I have to disagree. I have learnt from experience that jumping in quickly, when you have some doubts, and hoping that things will work out... often doesn't. I like SkeL's advice and I think that if this guy is not willing to wait around then he wasn't worth it anyway. I'm tired of emotional dramas... and I'm only 24!
 

Rumpy Tunanator

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JNL said:
I'm tired of emotional dramas... and I'm only 24!
Don't worry vintage year one, your time will come:)

I have a friend with a similar dilema. This person is in a current rendevous and is having doubts about it, in the likes of whether they'll be happy in the au current, or happy and most likely healthy, sane down a different route. There's alot to be decided, but the ship seems to be slowly sinking and trying to veer off course for smoother waters. Only time will tell how the ship weathers the storm, thats for the moment calm......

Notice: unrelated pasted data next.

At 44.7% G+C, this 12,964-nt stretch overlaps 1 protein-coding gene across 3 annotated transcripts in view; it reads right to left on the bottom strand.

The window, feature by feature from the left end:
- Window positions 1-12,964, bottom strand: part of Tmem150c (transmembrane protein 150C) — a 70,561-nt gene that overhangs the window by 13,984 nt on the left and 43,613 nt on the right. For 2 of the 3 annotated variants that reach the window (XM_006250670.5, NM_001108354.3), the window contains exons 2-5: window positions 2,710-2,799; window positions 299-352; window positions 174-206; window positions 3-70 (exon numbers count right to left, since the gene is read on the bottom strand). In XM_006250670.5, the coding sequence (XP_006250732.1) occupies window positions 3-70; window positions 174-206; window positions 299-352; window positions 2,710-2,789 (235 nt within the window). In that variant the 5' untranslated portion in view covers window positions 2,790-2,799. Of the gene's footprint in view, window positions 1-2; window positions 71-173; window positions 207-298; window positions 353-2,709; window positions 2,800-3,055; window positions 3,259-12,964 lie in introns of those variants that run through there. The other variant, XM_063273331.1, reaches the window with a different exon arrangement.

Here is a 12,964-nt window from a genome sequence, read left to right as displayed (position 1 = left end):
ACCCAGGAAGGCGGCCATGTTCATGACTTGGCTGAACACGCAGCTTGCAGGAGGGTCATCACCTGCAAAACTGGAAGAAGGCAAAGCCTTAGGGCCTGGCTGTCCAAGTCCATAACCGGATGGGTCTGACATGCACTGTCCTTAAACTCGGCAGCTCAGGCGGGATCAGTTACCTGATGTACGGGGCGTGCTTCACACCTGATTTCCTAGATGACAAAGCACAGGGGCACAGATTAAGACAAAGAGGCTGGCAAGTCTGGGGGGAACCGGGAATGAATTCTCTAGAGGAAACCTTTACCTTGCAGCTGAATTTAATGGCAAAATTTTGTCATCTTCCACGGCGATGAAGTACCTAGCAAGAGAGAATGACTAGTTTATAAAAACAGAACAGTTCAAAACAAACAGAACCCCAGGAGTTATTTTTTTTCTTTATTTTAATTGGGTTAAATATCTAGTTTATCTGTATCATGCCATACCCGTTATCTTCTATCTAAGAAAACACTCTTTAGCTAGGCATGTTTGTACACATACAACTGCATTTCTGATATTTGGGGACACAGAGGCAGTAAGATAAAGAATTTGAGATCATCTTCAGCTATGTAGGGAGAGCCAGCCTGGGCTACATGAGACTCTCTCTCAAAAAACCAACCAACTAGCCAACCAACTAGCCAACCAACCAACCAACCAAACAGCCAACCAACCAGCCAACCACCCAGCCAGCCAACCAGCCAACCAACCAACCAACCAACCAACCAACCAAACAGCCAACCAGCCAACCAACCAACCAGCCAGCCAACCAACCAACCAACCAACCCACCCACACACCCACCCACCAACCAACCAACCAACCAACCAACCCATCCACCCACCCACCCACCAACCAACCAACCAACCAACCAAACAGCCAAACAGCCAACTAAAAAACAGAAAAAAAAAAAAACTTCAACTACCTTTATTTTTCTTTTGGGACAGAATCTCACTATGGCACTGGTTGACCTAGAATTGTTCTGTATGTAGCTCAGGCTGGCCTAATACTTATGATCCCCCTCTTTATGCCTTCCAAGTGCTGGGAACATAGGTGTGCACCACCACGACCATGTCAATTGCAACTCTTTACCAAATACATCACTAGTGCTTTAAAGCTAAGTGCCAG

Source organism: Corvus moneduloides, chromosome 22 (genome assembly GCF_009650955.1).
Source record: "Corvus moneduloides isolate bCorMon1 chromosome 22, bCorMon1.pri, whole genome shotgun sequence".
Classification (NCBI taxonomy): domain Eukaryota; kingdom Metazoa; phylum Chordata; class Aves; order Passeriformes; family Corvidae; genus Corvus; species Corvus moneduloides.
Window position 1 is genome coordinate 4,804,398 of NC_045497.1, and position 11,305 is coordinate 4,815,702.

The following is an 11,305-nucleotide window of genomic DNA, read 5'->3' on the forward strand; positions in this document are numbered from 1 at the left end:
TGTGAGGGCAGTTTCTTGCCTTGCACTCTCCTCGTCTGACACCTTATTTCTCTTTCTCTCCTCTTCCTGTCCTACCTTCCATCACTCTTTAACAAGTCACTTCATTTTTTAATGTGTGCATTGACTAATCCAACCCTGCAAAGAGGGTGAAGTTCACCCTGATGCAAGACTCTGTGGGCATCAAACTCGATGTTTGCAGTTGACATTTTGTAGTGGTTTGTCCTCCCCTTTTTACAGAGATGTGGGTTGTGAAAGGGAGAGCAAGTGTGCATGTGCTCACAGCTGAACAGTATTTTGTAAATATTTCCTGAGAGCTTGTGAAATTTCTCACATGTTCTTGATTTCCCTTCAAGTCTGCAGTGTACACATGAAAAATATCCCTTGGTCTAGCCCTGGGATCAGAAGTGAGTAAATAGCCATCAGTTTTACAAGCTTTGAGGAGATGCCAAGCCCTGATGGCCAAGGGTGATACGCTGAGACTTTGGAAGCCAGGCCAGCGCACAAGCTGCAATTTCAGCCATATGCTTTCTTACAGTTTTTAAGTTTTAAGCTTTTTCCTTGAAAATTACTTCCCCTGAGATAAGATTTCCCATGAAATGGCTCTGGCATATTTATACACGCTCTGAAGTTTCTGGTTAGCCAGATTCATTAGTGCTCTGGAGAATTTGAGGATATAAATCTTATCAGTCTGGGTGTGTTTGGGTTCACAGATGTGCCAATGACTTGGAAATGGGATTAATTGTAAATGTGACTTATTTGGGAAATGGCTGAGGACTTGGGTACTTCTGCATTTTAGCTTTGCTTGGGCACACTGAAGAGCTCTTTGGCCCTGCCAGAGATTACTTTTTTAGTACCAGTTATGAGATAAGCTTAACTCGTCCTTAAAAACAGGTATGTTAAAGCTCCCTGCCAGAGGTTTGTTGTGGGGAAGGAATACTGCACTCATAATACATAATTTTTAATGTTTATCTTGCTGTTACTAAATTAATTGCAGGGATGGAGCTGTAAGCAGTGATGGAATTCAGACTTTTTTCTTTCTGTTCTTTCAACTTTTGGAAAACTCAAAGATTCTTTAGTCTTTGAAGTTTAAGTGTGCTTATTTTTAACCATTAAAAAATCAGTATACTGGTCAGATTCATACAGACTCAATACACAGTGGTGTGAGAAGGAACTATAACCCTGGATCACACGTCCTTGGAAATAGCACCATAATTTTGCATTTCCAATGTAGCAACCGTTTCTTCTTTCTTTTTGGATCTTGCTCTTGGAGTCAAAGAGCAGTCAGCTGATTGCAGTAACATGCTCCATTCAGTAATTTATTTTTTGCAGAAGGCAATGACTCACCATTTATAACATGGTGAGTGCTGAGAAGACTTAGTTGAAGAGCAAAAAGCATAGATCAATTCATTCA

Go slow, wait and see what happens, and if nothing more comes out of it, a friendship might.
 
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JNL said:
I have to disagree. I have learnt from experience that jumping in quickly, when you have some doubts, and hoping that things will work out... often doesn't. I like SkeL's advice and I think that if this guy is not willing to wait around then he wasn't worth it anyway. I'm tired of emotional dramas... and I'm only 24!
That has nothing to do with what I said. If you have some doubts, I reiterate: ALWAYS trust your internal radar. Trust that above my advice, the guy's sweet talk, the gossip of friends and neighbors, the opinions of critical parents and friends who think you have lost your mind, etc etc etc. If your internal radar is giving you signals that scream that moving forward would be a sure way to be the next gal in his rear view mirror covered with his tire tracks from getting run over, then suddenly have a pressing date to wash your hair tonight (an obscure but great Bette Davis movie line). However, if you wait until it is A Sure Thing -- it never will get that far. A relationship takes time to build. Notice that I did not say I married Mr. Zone the next week. I said I married him 18 months later.